The Pensions Management Institute has said that the growing master trust sector must overcome “significant obstacles” if it wants to deliver a good service for members.
To achieve this end the professional body has established a working party of eight companies to address these issues.
In a report into this sector, the PMI pointed out that master trust authorisation would drive consolidation and collaboration in the industry.
In a survey of 15 major master trust providers all welcomed this authorisation, with almost nine out of 10 (87 per cent) saying this would accelerate consolidation in the sector.
In total 60 per cent of those companies surveyed thought there would be no more than 20 master trusts in five year time.
However, while there was widespread support for both authorisation and consolidation, the report found some respondents were concerned about the level of supervision from The Pensions Regulator, and how prescriptive this may become.
This report showed almost a third (27 per cent) expressed preference for a more principles-based approach, however 73 per cent were content with the TPR’s detailed approach.
When asked about the level of advice and guidance needed, 53 per cent agreed that rules around advice and guidance impede the current and future delivery of services to members. Also, almost half (47 per cent) of respondents claim the regulations impact effective member communications.
The working party also looked at how the introduction of technology could help support the growth of the industry.
More than half (53 per cent) of providers believed that newer industry-wide collaborative technology such as pensions dashboards would help drive the adoption of technology amongst master trusts. However, almost three quarters (73 per cent) of master trust providers claim that current systems limited their ability to adopt new technology.
The research also identified areas for further improvement, notably skills within DC. Almost one third (27 per cent) of those surveyed think that trustees do not possess the right balance of commercial and DC experience required at a master trust.
The problem is thought to be industry-wide as almost three quarters (73 per cent) of respondents believe there is a shortage of DC skills at TPR.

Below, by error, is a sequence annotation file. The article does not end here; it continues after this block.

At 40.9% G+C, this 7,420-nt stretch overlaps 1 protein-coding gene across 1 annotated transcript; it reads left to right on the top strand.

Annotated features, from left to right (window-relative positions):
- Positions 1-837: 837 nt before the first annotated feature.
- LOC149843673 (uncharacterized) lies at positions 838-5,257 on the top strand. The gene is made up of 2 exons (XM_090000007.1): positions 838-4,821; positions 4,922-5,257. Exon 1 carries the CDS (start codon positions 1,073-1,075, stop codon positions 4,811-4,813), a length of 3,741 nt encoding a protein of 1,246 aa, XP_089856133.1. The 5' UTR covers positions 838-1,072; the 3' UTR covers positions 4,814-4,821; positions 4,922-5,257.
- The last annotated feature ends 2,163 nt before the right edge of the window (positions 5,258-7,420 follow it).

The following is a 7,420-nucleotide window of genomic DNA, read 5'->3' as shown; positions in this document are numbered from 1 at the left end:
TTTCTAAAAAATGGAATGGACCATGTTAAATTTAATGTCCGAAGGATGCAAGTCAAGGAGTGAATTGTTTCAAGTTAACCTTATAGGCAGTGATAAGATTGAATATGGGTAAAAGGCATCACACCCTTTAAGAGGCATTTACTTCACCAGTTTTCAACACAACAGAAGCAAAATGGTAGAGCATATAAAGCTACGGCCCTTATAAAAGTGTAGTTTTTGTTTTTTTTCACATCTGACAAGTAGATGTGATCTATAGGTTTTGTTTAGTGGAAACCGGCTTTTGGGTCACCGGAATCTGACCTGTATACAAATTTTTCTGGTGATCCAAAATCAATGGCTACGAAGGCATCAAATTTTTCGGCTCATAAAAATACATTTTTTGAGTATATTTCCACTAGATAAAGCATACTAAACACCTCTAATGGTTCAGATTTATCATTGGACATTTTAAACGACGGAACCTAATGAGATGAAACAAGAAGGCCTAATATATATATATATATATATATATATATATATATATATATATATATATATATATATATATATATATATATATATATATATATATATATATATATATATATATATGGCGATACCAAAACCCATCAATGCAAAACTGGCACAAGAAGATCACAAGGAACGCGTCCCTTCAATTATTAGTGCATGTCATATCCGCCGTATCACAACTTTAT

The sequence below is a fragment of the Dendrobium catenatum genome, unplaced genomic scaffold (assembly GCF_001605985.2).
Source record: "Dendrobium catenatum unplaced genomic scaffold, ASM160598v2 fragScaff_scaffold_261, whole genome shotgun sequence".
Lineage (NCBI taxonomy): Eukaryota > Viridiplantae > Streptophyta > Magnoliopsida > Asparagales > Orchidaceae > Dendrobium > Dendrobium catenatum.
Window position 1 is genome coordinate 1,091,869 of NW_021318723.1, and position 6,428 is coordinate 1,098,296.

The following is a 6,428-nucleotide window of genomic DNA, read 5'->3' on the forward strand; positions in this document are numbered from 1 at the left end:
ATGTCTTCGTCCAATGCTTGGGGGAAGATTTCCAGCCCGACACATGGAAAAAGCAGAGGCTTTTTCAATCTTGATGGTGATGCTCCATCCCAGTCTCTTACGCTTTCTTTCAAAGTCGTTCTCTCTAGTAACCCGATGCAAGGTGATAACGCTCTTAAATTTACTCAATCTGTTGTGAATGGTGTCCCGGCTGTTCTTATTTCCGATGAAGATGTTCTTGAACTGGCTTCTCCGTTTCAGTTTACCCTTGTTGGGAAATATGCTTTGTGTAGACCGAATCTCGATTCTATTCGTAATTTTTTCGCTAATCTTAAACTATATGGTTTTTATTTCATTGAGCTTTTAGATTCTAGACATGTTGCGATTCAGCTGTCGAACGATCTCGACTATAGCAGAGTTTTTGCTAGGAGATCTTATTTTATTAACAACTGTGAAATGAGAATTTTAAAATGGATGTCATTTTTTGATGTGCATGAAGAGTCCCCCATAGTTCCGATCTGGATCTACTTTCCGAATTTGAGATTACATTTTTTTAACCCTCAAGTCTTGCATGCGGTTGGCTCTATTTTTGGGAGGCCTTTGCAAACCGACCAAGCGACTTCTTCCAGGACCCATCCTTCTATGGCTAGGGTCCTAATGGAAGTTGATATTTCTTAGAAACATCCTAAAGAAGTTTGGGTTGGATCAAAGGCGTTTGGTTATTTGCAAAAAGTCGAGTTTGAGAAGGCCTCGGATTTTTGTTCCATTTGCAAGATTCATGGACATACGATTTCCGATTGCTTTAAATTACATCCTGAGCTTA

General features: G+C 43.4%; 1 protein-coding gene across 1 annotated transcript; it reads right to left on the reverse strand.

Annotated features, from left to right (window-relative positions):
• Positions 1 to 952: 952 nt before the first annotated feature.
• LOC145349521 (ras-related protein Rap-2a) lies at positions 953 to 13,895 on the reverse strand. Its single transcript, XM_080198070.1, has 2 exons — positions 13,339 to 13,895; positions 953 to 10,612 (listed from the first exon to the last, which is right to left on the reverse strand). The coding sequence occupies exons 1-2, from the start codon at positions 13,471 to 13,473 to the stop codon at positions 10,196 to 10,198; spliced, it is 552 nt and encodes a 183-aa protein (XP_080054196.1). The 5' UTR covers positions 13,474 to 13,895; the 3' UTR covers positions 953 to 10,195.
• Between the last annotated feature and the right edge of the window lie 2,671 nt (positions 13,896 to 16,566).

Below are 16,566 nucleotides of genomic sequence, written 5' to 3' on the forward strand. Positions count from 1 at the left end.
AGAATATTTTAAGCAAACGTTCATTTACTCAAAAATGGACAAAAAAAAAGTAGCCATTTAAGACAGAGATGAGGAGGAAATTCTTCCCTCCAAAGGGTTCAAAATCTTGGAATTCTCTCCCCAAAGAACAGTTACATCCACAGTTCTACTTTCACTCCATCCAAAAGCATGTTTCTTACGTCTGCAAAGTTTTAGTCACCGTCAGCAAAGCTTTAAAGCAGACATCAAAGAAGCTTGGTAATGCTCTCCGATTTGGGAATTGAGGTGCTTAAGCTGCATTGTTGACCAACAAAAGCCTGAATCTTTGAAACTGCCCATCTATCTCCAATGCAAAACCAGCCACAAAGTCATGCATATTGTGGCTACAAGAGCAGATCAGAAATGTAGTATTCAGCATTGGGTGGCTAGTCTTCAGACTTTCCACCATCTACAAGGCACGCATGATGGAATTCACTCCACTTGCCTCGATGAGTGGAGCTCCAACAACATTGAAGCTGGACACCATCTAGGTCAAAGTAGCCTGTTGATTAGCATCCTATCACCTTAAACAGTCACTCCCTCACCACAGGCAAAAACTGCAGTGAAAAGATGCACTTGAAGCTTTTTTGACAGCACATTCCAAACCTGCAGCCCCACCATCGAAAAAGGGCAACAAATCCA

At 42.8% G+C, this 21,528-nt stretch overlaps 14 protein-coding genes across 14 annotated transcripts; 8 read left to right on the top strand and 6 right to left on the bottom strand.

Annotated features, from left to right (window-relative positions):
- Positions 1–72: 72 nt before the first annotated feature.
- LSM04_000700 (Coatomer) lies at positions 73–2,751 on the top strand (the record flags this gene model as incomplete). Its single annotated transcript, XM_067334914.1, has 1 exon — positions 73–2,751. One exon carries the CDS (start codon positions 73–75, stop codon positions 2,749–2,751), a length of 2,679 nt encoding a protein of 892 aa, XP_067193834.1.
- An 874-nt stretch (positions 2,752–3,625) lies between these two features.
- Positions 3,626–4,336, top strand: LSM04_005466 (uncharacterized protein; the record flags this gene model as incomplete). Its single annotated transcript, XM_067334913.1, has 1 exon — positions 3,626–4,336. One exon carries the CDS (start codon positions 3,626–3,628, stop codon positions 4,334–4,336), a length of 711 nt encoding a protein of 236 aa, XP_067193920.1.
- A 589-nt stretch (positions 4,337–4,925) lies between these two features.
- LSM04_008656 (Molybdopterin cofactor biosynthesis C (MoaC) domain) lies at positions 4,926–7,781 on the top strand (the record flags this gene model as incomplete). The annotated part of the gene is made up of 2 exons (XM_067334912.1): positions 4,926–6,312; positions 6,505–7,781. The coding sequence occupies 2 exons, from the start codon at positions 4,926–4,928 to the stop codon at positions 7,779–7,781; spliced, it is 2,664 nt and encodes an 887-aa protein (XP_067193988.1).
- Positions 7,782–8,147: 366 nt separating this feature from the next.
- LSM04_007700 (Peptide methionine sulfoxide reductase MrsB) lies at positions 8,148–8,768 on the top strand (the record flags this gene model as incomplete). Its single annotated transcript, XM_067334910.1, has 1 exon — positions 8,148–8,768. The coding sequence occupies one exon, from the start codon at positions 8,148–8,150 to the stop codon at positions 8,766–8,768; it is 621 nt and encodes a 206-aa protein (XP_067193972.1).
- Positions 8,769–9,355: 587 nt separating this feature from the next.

Pensions Management Institute president Lesley Carline says: “Our report has shown that the growing master trust sector must overcome significant obstacles if it wants to offer good service delivery for members.
“However, the figures also indicate that much of the industry, including some major players in the master trust sector, are largely aligned and eager to work together to help tackle industry issues.”
She says that most supported a more collaborative approach, which is one of the reasons the PMI has established this working party. She adds: “We look forward to facilitating this process over the coming year.”
Origo’s managing director Anthony Raffery adds: “The PMI report shows the progressive nature of the master trust market – highlighting that most master trusts will support future collaboration to deliver improved service to members.
“The report also discusses the transformative impact that pensions dashboards will have on master trusts, with more than half of survey respondents believing that this will drive their adoption of technology.
He adds: “I am certain technology can be an enabler for master trusts, helping to reduce processing costs and increase efficiencies. Origo’s experience is that technology, when implemented effectively, can significantly improve outcomes for consumers.
“Such improvements are demonstrated through the options transfers service – used by master trusts – where transfer times for pensions average 11 calendar days. The service also enables master trusts to transfer members in bulk, where such transfers have taken just five calendar days to complete.”
The working party consist representatives from Atlas Master Trust, BlueSky Master Trust, Eversheds Sutherland, NOW:Pensions, Origo, Pinsent Masons, Scottish Widows, SmartPension and the Pensions Management Institute.